by: BILL LUCIA
Technology has the potential to improve accessibility by offering directions and guidance, but some remain skeptical.
A blind person is traveling on the subway. The train they’re riding on pulls into a stop, the doors open and the person exits. Waiting there on the platform, to help guide them through the station, is a robot.
“Making a robot do that, there are some challenges, but it’s not as challenging as it used to be,” said Aaron Steinfeld after describing the scenario involving the guide-bot during a recent interview. Steinfeld is an associate research professor at Carnegie Mellon University’s Robotics Institute in Pittsburgh, where he specializes in human-robot interaction.
He and others are working on a project that aims to incorporate robots, smartphones, mobile applications and crowdsourced information into a system that can help blind people navigate complicated and unfamiliar urban environments, such as transit stations.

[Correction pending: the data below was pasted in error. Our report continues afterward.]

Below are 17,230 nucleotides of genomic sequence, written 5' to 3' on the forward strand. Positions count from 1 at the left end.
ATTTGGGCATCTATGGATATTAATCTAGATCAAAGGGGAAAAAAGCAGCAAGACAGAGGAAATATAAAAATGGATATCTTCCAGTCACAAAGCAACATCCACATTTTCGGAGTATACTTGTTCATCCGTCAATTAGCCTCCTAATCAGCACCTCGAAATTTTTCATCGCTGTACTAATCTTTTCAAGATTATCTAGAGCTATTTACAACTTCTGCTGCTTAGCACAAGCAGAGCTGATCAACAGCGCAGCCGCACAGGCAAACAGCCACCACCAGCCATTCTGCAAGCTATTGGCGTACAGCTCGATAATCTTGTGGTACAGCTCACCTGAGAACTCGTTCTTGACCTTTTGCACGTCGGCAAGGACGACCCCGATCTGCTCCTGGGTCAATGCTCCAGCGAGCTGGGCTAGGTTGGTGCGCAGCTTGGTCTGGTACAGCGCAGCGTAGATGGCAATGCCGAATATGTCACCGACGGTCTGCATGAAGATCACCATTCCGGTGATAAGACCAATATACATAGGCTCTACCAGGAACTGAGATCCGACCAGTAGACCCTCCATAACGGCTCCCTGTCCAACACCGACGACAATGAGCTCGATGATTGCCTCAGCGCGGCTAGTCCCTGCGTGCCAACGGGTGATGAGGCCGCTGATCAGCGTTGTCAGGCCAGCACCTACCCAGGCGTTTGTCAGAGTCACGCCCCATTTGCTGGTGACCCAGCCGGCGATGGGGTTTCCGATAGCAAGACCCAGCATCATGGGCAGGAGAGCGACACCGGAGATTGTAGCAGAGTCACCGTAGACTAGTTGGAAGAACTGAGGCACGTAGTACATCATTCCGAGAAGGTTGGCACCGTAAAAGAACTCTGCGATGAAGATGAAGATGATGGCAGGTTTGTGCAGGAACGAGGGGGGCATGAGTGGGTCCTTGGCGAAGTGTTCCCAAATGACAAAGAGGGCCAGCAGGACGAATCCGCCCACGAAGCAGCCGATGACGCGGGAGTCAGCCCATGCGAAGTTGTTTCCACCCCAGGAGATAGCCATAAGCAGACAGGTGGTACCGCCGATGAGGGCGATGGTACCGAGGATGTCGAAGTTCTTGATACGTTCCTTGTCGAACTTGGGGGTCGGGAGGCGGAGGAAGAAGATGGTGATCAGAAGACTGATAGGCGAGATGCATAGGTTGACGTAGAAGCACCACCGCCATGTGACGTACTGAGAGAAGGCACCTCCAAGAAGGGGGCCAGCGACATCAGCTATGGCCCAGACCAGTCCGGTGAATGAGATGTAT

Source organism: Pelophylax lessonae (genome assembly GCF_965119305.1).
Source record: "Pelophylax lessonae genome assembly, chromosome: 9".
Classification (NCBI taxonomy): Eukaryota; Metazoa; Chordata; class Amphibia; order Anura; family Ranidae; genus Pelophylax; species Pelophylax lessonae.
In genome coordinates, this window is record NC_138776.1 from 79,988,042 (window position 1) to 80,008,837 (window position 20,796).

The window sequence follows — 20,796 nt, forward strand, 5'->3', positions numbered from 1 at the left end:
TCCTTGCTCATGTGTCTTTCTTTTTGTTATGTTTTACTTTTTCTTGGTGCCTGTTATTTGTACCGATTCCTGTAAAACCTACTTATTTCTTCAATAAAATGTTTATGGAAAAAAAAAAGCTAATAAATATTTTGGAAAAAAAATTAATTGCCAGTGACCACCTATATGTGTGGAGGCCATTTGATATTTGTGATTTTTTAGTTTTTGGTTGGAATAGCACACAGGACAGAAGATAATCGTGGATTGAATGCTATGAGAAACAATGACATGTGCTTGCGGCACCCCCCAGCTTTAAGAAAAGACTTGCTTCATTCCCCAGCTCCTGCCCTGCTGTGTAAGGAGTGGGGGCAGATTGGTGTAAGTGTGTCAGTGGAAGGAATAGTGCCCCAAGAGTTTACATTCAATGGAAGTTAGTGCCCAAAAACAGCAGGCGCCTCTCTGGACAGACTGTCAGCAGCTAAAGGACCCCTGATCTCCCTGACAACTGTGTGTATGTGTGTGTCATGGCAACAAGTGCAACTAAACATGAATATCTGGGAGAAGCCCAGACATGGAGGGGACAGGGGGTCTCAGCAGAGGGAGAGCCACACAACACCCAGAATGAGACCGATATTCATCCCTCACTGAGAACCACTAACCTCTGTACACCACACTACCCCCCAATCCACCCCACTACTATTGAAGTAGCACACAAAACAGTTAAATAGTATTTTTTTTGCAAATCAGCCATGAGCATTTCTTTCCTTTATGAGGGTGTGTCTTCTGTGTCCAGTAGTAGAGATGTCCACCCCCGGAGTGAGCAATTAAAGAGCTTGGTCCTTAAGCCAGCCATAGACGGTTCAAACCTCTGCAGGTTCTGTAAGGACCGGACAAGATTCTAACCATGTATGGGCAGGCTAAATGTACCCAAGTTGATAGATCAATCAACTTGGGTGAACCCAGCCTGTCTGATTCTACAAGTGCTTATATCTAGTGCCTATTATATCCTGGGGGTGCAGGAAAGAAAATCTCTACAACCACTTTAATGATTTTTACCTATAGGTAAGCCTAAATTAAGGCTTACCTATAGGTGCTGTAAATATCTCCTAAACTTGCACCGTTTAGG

“If you have a disability, it can be rather difficult to just get up and go somewhere because of the planning and the information that you need at your disposal,” Steinfeld said. “That’s where information technology and assistive robot systems could really shine.”
Though it is not the only challenge blind people and others with limited vision face when moving around in big cities, navigating a subway system can among the toughest, especially for those who don’t do it often. The robotics research taking place at Carnegie Mellon is just one example of how technologists, nonprofits and transit agencies are looking for ways to make that experience easier.
Before Bots, Beacons
While the guide-bot research is still in its early stages, a different effort with a similar goal is unfolding in Washington, D.C. If it goes according to plan, there could be new devices to help blind people find their way through Metrorail stations before the end of summer……..
Read more: http://www.citylab.com/tech/2015/05/robot-navigation-public-transit-visually-impaired/393509/